Suthrncomfrt1884 wrote:I agree... Designing Great Beers is an excellent book. When I first picked it up, I thought I was back in high school looking at a science book, but it's really a resource I wouldn't want to do without now.

I'm also a fan of Brew Ware. Not for it's brewing information (of which there is little) but for the simple fact that it saved me bundles of money over buying equipment.
Yes, I have 'Designing Great Beers', too, and it's the most technical book that I have. It is excellent in that it covers a lot of information -- particularly about beer styles -- and has LOTS of tables for reference material, even in the front before you get into specific styles. But just to be clear for the newbies, it is not a replacement for a general brewing book because it doesn't get into some of the general brewing topics like sanitation and metallurgy like Palmer's book does. I think Marty Nachel's 'Homebrewing for Dummies' is an excellent book for basic brewing info needed by beginning brewers, and that a newbie might take one look at 'Designing Great Beers' and be a bit intimidated. In other words, I think it is an EXCELLENT _second_ book to purchase, but get something else first. I don't know what the second edition of Papazian's book is like, nor Palmer's except for what I've seen in the on-line version, which seems very complete. I also have 'Clone Brews' and 'Beer Captured', but they are also for recipe design. I'd recommend either Nachel's or Palmer's as a first book.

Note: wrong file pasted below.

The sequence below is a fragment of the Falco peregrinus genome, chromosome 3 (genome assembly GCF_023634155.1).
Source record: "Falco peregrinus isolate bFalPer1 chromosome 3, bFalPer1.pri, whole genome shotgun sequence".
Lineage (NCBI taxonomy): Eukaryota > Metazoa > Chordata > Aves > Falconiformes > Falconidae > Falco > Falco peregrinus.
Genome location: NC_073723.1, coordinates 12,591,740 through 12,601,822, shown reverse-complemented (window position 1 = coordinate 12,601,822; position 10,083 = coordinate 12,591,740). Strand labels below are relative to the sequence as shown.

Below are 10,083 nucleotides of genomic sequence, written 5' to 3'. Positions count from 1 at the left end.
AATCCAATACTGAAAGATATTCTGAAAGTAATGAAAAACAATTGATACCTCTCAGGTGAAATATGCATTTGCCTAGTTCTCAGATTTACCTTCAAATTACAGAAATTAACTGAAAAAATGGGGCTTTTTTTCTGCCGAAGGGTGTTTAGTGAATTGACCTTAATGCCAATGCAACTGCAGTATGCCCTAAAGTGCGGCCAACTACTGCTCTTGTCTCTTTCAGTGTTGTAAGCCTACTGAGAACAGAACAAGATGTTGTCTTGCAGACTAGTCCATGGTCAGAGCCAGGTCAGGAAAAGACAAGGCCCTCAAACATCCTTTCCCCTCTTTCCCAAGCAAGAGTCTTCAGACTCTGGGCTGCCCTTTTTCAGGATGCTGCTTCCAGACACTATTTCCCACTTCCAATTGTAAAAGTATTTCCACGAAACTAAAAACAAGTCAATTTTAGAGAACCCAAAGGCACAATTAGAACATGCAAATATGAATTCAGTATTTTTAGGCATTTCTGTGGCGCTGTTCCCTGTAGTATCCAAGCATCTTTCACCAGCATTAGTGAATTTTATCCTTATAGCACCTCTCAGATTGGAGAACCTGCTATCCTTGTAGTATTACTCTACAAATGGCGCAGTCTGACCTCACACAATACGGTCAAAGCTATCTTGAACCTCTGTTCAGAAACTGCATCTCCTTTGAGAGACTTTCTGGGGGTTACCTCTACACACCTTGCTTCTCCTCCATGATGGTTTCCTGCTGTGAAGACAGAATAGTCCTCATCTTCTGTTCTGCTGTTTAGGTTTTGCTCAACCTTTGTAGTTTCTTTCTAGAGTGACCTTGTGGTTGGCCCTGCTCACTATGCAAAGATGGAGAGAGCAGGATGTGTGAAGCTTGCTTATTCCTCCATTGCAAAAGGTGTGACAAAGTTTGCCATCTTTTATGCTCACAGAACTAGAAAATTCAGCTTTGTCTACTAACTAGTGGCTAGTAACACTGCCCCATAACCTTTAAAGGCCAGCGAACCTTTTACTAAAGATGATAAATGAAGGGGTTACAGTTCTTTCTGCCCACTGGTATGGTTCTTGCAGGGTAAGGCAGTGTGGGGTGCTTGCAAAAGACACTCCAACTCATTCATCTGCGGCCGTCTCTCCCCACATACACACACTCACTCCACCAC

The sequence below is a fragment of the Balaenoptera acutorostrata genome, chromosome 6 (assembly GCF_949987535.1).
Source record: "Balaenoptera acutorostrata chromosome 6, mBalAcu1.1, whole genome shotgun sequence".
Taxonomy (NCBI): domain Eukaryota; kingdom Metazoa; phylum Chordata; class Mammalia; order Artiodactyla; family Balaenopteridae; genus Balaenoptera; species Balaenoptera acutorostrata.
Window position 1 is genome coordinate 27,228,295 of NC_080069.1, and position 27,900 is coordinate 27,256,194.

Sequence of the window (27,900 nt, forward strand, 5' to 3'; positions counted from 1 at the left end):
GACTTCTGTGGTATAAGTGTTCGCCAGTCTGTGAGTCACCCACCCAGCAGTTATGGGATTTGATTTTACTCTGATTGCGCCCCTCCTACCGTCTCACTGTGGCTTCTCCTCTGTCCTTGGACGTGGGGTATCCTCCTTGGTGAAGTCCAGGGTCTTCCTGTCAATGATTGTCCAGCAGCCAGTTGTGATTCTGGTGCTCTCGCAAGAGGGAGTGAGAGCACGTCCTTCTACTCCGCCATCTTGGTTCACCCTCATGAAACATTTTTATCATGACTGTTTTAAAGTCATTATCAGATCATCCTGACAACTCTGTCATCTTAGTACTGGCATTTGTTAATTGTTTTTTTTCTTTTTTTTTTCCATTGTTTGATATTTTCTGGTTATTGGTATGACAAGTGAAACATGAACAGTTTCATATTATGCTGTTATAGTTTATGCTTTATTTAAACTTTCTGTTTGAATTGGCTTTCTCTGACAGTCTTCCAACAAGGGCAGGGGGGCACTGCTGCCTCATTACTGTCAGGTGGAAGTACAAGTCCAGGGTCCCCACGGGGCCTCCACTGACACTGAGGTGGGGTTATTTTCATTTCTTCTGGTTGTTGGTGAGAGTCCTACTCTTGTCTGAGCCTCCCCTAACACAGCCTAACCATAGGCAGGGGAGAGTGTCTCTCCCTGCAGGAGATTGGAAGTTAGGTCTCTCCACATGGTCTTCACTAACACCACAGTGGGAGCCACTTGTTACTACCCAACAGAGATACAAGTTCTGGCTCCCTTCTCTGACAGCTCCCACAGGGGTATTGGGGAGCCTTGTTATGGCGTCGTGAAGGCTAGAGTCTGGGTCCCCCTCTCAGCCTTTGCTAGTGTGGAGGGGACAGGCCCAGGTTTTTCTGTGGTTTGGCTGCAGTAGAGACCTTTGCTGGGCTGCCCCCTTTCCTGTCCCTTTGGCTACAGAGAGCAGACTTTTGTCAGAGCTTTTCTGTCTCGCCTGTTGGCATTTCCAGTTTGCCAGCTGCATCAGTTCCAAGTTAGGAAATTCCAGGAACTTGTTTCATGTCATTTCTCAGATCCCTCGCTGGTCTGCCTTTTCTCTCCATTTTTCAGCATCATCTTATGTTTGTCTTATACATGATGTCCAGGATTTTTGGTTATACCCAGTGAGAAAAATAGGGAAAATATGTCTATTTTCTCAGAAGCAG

What sort of stuff have you made from the directions in 'Brew Ware'? One of these days I'm going to build a HERMS, but until then I have what I need. I've thought of making a stir plate, but that's about all I'd consider making at this time. I do need to make an oast for my home grown hops, but I don't need a book for that.

Cheers.